Dish Seven: Polenta Bread at Mama Palma’s, 23rd and Spruce. (cash only)
I was under the impression that polenta bread would be like the corn bread-pudding that my Daddo, my dad’s dad, makes. It is a box of cornbread mix, prepared, and mixed with a can of creamed corn, and when baked, becomes this crusty, gooey, chewy, savory-sweet indefinable creation. (If you also have Irish grandparents, you are already familiar with concoctions and questionable food items like this. Like Nana’s soda bread, which the dentist in the family encourages us to avoid, or the steak Daddo made and left in the oven for an hour “to keep it warm”.)
No, polenta bread is a glorious creation of the Italians, which means that it falls into neither the concoction nor the questionable category. I have this theory that The Powers That Be made the Irish and the Italians naturally compatible so that they would get married and the Irish would have a shot at having some good home cooking. Of course, it’s just a theory, but if you look at my family, my Italian aunts steal the show when it comes to dinnertime. (Homemade gnocchi… stuffed mushrooms… roast beef… baked ziti… mmmmm…)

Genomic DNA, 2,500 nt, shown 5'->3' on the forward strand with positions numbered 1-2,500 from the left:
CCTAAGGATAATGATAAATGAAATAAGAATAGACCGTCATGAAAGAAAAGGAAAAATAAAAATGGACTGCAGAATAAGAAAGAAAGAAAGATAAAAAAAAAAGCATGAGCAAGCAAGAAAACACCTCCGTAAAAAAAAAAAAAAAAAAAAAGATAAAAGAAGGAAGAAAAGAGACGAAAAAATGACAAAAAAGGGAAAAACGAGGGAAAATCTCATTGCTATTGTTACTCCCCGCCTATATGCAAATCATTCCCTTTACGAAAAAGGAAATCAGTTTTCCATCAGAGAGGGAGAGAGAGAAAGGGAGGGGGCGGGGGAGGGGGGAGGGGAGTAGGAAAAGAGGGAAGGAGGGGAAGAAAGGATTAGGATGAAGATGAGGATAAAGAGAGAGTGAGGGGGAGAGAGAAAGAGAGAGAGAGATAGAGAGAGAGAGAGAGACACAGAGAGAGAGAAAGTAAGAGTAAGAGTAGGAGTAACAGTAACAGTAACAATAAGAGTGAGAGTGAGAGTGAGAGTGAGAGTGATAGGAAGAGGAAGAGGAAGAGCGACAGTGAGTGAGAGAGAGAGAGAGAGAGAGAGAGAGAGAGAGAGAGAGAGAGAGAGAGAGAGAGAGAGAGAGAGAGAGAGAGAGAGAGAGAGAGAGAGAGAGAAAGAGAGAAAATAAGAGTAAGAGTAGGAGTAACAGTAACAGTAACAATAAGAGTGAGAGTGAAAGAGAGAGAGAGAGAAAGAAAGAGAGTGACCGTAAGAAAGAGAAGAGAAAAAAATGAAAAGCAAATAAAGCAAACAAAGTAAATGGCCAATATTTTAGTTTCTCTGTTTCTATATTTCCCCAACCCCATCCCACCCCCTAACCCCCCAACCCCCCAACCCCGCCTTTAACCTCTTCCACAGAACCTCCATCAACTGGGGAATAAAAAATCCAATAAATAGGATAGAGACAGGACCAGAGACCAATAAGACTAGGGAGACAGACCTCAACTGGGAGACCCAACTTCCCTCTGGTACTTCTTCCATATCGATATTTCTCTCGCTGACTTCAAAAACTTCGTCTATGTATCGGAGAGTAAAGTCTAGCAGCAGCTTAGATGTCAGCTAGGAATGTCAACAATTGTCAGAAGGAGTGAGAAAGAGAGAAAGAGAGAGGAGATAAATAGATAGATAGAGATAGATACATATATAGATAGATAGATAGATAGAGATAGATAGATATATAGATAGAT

So needless to say, when I discovered, halfway around the block from Mama Palma’s (after sneaking a peek inside the aromatic takeout box), that polenta bread was actually polenta spread thin on a crusty, blackened pizza crust, and sprinkled with corn and mouthwatering roasted peppers, I was confused and brought the box back to the front counter. Where the boy laughed at me for the third time that evening, as follows:
1. Jersey girl bursts in looking bewildered, and they immediately recognize me as the girl who ordered ahead, and laugh.
2. Jersey girl whips out the credit card. They laugh.
3. Jersey girl returns the world famous polenta bread, saying it’s not polenta bread. They laugh.
I suspiciously accept his explanation of the food product—it smells incredible, why not believe him, and he laughs again. “Good night, Lauren.” Oh, God, they already know me. Why can’t I go anywhere without getting in trouble?
Polenta bread should be eaten steaming hot, because the scent of rosemary and basil and oregano fill the air. The polenta is sweet and smooth, the corn is chewy and delicious, the roasted peppers are truly out of this world, rich, flavorful, and smoky, and the crust is chewy and crusty and brings me home.
I sometimes hesitate to have Italian food in Pennsylvania—nothing makes me homesick faster than sweet sauce and soft pasta—but I don’t have to worry anymore, since it looks like I’ve found a second home, and they’ve already welcomed me like family.